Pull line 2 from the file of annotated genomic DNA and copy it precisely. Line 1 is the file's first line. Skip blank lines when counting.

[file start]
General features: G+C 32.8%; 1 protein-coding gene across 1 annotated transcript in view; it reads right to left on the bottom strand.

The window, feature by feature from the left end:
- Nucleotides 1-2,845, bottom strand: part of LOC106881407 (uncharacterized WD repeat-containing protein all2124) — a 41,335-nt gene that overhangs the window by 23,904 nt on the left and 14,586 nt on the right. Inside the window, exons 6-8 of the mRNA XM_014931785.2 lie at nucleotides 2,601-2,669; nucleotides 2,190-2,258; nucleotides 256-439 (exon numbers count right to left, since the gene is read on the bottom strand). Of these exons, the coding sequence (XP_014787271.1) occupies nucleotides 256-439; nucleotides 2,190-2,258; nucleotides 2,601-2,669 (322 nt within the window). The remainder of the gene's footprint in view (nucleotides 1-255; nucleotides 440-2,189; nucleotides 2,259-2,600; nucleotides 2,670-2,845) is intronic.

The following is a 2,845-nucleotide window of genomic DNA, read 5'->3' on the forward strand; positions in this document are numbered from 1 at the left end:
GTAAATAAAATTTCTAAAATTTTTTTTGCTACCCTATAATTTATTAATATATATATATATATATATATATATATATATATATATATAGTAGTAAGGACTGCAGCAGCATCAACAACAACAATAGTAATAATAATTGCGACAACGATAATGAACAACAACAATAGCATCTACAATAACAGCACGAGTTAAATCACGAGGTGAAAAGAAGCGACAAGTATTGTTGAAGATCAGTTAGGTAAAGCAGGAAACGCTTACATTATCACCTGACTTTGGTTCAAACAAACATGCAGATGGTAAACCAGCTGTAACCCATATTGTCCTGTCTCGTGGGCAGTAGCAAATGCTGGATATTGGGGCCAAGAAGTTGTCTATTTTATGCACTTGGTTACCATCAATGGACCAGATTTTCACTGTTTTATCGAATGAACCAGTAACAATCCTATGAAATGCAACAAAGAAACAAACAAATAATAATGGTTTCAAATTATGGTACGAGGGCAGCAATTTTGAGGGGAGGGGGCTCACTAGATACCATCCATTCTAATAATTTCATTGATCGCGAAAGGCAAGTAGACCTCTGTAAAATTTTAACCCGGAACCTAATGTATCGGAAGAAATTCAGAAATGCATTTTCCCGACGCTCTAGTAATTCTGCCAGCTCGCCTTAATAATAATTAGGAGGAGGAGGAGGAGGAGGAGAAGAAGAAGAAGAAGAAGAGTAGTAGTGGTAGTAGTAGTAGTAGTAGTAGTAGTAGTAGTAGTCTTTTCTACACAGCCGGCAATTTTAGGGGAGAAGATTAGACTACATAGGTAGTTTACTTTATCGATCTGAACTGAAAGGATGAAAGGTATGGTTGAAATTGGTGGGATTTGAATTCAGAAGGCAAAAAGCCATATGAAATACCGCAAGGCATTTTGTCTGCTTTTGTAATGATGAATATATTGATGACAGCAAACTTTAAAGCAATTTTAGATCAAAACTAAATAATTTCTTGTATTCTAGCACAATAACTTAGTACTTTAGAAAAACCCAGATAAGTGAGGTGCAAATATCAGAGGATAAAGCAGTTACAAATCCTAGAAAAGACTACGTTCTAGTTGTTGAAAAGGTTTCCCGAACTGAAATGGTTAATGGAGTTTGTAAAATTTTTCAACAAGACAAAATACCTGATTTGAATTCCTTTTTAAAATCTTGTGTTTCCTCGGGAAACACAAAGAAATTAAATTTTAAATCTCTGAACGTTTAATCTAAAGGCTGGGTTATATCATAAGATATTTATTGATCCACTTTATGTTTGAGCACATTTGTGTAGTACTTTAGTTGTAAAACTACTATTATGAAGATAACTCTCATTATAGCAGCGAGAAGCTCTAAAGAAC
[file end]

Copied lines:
The window, feature by feature from the left end: